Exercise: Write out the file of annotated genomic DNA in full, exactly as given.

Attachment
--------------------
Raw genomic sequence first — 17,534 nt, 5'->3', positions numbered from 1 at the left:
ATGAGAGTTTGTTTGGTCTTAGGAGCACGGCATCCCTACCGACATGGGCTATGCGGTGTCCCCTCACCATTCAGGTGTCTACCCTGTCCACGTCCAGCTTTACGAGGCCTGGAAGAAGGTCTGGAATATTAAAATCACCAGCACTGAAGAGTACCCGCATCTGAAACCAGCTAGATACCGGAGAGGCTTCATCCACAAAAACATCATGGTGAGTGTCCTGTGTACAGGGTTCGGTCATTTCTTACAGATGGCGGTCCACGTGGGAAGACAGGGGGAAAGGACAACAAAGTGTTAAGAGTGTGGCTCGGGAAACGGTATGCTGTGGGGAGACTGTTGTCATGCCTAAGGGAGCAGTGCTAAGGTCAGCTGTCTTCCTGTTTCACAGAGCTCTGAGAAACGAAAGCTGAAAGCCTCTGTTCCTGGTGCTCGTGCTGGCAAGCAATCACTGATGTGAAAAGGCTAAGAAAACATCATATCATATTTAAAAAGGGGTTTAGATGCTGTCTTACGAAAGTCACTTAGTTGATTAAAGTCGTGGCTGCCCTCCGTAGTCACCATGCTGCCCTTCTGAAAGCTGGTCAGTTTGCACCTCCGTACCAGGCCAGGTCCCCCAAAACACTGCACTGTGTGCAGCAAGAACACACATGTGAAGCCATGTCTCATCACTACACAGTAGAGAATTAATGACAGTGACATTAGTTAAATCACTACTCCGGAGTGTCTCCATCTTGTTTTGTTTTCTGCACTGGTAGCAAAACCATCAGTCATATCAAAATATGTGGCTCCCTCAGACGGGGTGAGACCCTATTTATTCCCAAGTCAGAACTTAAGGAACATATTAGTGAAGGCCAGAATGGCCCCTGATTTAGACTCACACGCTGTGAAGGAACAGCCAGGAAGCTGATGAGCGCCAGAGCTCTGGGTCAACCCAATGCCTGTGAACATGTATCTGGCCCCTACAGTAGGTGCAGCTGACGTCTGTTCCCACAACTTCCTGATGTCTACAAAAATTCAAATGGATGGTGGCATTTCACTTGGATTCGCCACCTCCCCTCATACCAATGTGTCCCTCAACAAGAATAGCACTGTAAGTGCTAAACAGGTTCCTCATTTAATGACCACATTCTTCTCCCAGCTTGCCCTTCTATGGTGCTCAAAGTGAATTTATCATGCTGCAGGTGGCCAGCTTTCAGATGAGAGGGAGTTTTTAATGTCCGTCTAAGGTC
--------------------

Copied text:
Raw genomic sequence first — 17,534 nt, 5'->3', positions numbered from 1 at the left:
ATGAGAGTTTGTTTGGTCTTAGGAGCACGGCATCCCTACCGACATGGGCTATGCGGTGTCCCCTCACCATTCAGGTGTCTACCCTGTCCACGTCCAGCTTTACGAGGCCTGGAAGAAGGTCTGGAATATTAAAATCACCAGCACTGAAGAGTACCCGCATCTGAAACCAGCTAGATACCGGAGAGGCTTCATCCACAAAAACATCATGGTGAGTGTCCTGTGTACAGGGTTCGGTCATTTCTTACAGATGGCGGTCCACGTGGGAAGACAGGGGGAAAGGACAACAAAGTGTTAAGAGTGTGGCTCGGGAAACGGTATGCTGTGGGGAGACTGTTGTCATGCCTAAGGGAGCAGTGCTAAGGTCAGCTGTCTTCCTGTTTCACAGAGCTCTGAGAAACGAAAGCTGAAAGCCTCTGTTCCTGGTGCTCGTGCTGGCAAGCAATCACTGATGTGAAAAGGCTAAGAAAACATCATATCATATTTAAAAAGGGGTTTAGATGCTGTCTTACGAAAGTCACTTAGTTGATTAAAGTCGTGGCTGCCCTCCGTAGTCACCATGCTGCCCTTCTGAAAGCTGGTCAGTTTGCACCTCCGTACCAGGCCAGGTCCCCCAAAACACTGCACTGTGTGCAGCAAGAACACACATGTGAAGCCATGTCTCATCACTACACAGTAGAGAATTAATGACAGTGACATTAGTTAAATCACTACTCCGGAGTGTCTCCATCTTGTTTTGTTTTCTGCACTGGTAGCAAAACCATCAGTCATATCAAAATATGTGGCTCCCTCAGACGGGGTGAGACCCTATTTATTCCCAAGTCAGAACTTAAGGAACATATTAGTGAAGGCCAGAATGGCCCCTGATTTAGACTCACACGCTGTGAAGGAACAGCCAGGAAGCTGATGAGCGCCAGAGCTCTGGGTCAACCCAATGCCTGTGAACATGTATCTGGCCCCTACAGTAGGTGCAGCTGACGTCTGTTCCCACAACTTCCTGATGTCTACAAAAATTCAAATGGATGGTGGCATTTCACTTGGATTCGCCACCTCCCCTCATACCAATGTGTCCCTCAACAAGAATAGCACTGTAAGTGCTAAACAGGTTCCTCATTTAATGACCACATTCTTCTCCCAGCTTGCCCTTCTATGGTGCTCAAAGTGAATTTATCATGCTGCAGGTGGCCAGCTTTCAGATGAGAGGGAGTTTTTAATGTCCGTCTAAGGTC